Habitat factors affecting four horned antelope site occupancy and relative abundance in India.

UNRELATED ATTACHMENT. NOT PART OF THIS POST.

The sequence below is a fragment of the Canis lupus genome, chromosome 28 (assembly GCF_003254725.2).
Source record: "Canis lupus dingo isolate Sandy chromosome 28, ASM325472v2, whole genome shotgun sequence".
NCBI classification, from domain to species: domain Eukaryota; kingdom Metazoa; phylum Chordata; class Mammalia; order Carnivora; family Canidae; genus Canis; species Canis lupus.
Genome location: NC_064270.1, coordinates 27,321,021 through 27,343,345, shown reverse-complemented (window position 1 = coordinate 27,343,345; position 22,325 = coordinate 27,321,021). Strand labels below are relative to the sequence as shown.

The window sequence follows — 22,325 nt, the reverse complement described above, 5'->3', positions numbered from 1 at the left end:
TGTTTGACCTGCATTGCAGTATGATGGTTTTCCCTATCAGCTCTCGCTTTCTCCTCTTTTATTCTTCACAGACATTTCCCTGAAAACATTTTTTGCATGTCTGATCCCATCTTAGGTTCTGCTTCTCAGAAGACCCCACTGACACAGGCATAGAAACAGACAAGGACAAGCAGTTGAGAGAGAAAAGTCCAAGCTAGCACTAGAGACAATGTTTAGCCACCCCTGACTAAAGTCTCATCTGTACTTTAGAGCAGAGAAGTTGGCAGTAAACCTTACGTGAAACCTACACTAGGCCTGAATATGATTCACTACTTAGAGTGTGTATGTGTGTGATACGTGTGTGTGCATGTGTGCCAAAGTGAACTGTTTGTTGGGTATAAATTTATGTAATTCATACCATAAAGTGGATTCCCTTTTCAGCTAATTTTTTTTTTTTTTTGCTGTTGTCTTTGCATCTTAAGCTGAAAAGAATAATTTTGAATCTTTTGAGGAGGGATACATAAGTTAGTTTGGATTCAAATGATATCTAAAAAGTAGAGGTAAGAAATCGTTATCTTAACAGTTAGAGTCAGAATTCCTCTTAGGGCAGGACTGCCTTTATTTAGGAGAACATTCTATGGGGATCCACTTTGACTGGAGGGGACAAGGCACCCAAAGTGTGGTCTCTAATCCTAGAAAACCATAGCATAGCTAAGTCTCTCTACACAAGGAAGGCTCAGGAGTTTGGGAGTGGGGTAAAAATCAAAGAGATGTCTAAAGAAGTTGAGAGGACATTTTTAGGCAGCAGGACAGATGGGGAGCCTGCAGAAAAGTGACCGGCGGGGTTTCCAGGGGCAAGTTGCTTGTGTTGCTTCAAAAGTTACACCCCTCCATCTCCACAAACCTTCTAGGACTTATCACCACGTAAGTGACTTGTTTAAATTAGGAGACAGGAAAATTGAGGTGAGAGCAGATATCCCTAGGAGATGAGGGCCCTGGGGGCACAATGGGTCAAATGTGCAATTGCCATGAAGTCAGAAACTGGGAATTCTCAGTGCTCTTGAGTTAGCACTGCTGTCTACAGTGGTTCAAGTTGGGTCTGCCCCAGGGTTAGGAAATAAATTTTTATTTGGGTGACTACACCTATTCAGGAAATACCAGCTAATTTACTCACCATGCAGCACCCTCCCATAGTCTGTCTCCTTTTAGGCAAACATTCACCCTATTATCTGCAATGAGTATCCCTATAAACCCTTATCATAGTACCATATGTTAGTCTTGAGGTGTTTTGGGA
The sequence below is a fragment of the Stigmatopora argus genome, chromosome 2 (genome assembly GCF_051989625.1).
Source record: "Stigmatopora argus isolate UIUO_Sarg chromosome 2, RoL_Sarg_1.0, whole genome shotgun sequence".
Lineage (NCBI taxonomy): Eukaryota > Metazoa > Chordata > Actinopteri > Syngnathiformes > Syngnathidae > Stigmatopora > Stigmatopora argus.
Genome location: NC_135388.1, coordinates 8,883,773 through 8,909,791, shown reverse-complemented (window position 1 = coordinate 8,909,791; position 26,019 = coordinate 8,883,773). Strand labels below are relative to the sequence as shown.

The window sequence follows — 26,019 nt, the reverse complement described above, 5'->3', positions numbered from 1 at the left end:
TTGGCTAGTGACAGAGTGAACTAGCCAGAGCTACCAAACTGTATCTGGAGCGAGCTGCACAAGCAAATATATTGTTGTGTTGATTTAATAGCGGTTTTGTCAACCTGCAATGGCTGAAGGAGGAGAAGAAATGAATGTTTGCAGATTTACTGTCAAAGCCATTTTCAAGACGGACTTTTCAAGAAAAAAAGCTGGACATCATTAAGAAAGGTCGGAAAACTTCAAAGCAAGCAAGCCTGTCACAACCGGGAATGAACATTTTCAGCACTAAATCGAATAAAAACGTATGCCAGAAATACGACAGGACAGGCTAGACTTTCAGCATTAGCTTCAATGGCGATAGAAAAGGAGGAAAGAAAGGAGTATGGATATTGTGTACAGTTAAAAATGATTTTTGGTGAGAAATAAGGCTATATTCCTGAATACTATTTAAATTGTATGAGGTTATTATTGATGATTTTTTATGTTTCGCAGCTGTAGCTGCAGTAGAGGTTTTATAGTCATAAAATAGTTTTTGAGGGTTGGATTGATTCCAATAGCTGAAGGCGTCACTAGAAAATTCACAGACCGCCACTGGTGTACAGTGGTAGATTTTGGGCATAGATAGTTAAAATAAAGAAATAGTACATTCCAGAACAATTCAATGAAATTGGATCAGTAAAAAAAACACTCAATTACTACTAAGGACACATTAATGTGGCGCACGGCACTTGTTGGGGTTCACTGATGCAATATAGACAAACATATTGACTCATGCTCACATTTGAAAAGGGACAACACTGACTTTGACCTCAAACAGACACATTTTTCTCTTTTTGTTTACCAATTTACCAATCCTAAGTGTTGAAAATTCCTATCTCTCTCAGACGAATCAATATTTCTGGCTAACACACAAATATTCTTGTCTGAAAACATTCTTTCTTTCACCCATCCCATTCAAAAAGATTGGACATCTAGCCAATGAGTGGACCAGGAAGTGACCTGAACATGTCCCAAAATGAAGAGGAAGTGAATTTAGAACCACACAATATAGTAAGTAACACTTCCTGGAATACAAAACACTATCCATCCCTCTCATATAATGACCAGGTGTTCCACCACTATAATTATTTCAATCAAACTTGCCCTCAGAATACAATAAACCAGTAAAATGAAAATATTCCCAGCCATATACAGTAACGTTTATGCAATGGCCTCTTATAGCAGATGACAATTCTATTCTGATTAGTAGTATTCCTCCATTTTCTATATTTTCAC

The four‐horned antelope is endemic to the Indian sub‐continent. It was formerly distributed widely in deciduous forests throughout its range, but the current distributional patterns of this low‐density species are largely unknown and conservation efforts are hampered by the lack of information on species–habitat relationships. We investigated the habitat factors influencing four‐horned antelope occurrence and abundance in Bandipur National Park, an important four‐horned antelope conservation site in India. Detection/non‐detection data, collected under a systematic sampling framework, were used to test a priori hypotheses incorporating covariates believed to influence occurrence and abundance. The best fitting models for four‐horned antelope occurrence and relative abundance reveal that the tree‐savanna deciduous habitat sub‐type, characterized by relatively open habitats with a lower tree density and a high degree of deciduousness, is most preferred by the species. Four‐horned antelope conservation efforts in Bandipur National Park and other reserves should be focused on areas typified by tree‐savanna habitats. Four‐horned antelope occurrence was negatively related to the alien weed Lantana camara. The prolific spread of this weed in Indian deciduous forests is a likely threat.